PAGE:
Government and Politics
Politics develops the skills of enquiry and analysis as well as the ability to debate an issue and construct a balanced argument. These skills provide an excellent foundation for a wide range of careers, for example law, journalism, the media, administration and management.
5 in an English Language or Literature GCSE.
Students do not need to have studied politics before but an interest in current affairs is essential. Students also need to be willing to join in discussion and to keep up to date with contemporary political developments.
Links with Other Subjects
Politics complements and combines well with History, English, Sociology, Economics, Geography and Psychology but many students also choose it to provide a contrast to A Levels in Mathematics and Science.
Method of Assessment
AS Level – two exam papers :
1. UK Politics (1 hour 45 minutes)
2. UK Government (1 hour 45 minutes)
A Level – three exam papers:
1. UK Politics and Core Political Ideas (2 hours)
2. UK Government and Optional Political Ideas (2 hours)
3. Comparative Politics – USA (2 hours).
What will I Study?
This is a highly relevant course which deals with issues which affect everyone. The course is broken down into three main areas:
1. British Politics
Students will gain an insight into the ways in which the British political system works and how politics affects all aspects of our daily lives. Areas of study include:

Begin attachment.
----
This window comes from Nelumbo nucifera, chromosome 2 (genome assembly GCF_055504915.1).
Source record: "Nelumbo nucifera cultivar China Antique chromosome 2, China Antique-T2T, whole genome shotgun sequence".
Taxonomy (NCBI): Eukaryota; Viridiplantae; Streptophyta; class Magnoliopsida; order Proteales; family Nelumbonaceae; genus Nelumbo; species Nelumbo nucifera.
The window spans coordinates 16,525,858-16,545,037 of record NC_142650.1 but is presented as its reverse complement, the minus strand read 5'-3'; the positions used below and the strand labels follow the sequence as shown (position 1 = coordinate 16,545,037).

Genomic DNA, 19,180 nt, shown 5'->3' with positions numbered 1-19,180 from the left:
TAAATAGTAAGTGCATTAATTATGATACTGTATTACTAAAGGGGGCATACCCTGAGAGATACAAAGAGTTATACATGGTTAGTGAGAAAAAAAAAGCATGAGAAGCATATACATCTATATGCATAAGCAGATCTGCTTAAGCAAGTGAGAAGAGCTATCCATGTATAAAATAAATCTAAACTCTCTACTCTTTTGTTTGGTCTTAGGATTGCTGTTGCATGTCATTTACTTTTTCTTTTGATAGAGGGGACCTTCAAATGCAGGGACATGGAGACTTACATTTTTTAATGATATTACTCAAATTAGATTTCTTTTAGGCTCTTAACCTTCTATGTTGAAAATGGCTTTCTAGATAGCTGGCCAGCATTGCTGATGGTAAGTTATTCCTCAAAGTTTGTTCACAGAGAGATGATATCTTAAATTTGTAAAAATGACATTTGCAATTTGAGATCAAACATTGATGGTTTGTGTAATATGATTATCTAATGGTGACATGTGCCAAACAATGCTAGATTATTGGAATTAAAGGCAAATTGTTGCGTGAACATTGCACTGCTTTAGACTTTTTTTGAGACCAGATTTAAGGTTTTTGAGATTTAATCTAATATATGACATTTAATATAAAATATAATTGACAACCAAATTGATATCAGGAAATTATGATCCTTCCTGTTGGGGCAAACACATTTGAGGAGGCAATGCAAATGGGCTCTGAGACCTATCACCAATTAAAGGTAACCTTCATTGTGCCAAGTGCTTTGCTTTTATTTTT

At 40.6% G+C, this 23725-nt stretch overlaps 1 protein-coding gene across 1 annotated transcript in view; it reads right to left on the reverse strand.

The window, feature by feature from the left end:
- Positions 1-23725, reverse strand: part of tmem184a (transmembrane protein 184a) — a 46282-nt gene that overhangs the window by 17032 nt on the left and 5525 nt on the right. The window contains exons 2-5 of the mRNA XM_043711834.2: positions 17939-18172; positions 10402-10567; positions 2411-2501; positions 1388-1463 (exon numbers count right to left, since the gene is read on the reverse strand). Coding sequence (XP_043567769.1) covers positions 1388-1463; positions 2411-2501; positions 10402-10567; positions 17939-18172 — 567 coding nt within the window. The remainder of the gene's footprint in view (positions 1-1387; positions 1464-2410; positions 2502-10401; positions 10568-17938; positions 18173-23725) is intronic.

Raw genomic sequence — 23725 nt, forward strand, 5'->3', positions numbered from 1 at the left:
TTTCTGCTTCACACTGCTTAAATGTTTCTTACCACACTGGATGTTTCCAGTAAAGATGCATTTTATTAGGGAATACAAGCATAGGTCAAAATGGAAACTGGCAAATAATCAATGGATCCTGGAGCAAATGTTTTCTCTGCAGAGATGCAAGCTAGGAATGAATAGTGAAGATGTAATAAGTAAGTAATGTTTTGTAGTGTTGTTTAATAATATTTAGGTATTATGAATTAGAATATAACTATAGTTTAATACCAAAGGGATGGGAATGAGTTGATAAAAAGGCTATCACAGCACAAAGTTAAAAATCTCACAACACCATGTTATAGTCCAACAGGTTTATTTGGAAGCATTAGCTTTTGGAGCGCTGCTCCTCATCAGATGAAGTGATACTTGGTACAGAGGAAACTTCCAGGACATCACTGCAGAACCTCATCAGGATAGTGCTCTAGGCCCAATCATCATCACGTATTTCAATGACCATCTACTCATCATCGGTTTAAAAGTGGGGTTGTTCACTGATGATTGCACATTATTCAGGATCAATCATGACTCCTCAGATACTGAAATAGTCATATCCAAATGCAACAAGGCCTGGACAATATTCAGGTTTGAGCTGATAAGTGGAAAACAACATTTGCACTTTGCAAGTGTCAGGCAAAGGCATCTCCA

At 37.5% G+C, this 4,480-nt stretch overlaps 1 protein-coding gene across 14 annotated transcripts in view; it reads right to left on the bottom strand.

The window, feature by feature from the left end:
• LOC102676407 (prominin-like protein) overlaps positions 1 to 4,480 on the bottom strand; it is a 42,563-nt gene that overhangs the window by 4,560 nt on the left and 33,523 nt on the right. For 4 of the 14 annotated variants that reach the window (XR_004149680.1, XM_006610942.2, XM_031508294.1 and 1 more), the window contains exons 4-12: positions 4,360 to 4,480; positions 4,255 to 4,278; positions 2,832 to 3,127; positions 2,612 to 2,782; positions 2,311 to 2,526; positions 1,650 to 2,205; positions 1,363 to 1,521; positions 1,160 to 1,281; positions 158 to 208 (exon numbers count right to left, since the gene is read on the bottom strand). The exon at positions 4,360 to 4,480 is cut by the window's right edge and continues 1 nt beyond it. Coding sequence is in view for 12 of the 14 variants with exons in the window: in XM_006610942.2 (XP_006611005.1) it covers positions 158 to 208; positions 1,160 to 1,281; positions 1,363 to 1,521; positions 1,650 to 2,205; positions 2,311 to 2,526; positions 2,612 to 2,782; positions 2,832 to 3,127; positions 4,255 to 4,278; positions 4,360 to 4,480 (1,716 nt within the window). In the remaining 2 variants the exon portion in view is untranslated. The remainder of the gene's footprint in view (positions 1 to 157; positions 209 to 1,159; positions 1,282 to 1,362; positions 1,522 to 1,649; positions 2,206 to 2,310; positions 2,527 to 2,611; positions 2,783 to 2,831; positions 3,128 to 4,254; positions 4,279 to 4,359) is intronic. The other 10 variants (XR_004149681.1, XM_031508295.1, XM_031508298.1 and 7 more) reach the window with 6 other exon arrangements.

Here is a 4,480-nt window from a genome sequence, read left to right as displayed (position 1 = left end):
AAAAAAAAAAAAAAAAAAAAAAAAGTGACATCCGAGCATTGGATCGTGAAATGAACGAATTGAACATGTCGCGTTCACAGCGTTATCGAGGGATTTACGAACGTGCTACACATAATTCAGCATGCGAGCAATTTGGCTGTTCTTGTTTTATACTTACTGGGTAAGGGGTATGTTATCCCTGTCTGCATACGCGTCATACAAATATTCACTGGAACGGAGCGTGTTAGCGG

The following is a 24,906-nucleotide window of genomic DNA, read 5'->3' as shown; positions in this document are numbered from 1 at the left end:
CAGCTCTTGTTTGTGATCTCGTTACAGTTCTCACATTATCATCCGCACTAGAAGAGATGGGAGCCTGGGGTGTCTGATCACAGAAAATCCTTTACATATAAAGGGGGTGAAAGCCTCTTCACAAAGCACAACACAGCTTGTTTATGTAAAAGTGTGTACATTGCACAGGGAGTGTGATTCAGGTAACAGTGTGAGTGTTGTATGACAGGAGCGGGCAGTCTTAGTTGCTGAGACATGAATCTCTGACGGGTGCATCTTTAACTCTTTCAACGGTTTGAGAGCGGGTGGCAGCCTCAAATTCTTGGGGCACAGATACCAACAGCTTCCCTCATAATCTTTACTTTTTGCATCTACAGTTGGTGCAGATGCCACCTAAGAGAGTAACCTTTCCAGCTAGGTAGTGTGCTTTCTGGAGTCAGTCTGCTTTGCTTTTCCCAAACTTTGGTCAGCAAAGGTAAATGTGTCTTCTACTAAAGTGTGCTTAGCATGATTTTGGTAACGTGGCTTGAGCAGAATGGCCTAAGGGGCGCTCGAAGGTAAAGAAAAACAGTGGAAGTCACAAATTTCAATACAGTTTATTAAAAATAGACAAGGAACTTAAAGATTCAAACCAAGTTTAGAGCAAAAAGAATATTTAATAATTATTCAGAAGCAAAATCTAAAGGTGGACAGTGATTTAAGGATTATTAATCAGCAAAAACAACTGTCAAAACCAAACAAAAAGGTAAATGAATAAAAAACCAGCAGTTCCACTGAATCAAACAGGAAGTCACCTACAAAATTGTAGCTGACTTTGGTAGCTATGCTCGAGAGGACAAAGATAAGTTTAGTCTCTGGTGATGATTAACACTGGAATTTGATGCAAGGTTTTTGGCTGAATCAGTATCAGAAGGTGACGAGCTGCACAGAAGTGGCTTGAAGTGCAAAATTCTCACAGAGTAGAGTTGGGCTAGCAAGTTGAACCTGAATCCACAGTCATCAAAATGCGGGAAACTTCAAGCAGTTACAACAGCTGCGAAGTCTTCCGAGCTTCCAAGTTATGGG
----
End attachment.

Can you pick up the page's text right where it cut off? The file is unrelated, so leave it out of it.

- Parliament – is it just a lot of shouting?
- Prime Minister and Cabinet – who runs the country?
- Elections – do they really change anything?
- Constitutional Reform – does the system need changing?
- Participation – why do (or don’t) people vote?
- Political parties – what do they believe in?
- Democracy – is it important?
- The United Kingdom – how united is it?
2. American Politics
Students will gain an insight into how the US political system operates. This will enable students to make a direct comparison with the UK political system.
- Congress – what’s the difference between the House and the Senate?
- The President – how powerful is he?
- The Supreme Court – will it abolish the death penalty?
- Elections – why did Trump win and Clinton lose?
- US Civil Rights – how well protected are the rights of US citizens?
- Constitution and Federalism – what powers do the States have?
- Pressure Groups – enhancing or destroying democracy?
- Political Parties – do they mean anything in the USA?
3. Core Political Ideas
Students will explore the three traditional political ideas of conservatism, liberalism and socialism. Students will learn about the core ideas and principles and how they apply in practice to human nature, the state, society and the economy, the divisions within each idea and their key thinkers. Students will also explore one of five additional political ideas: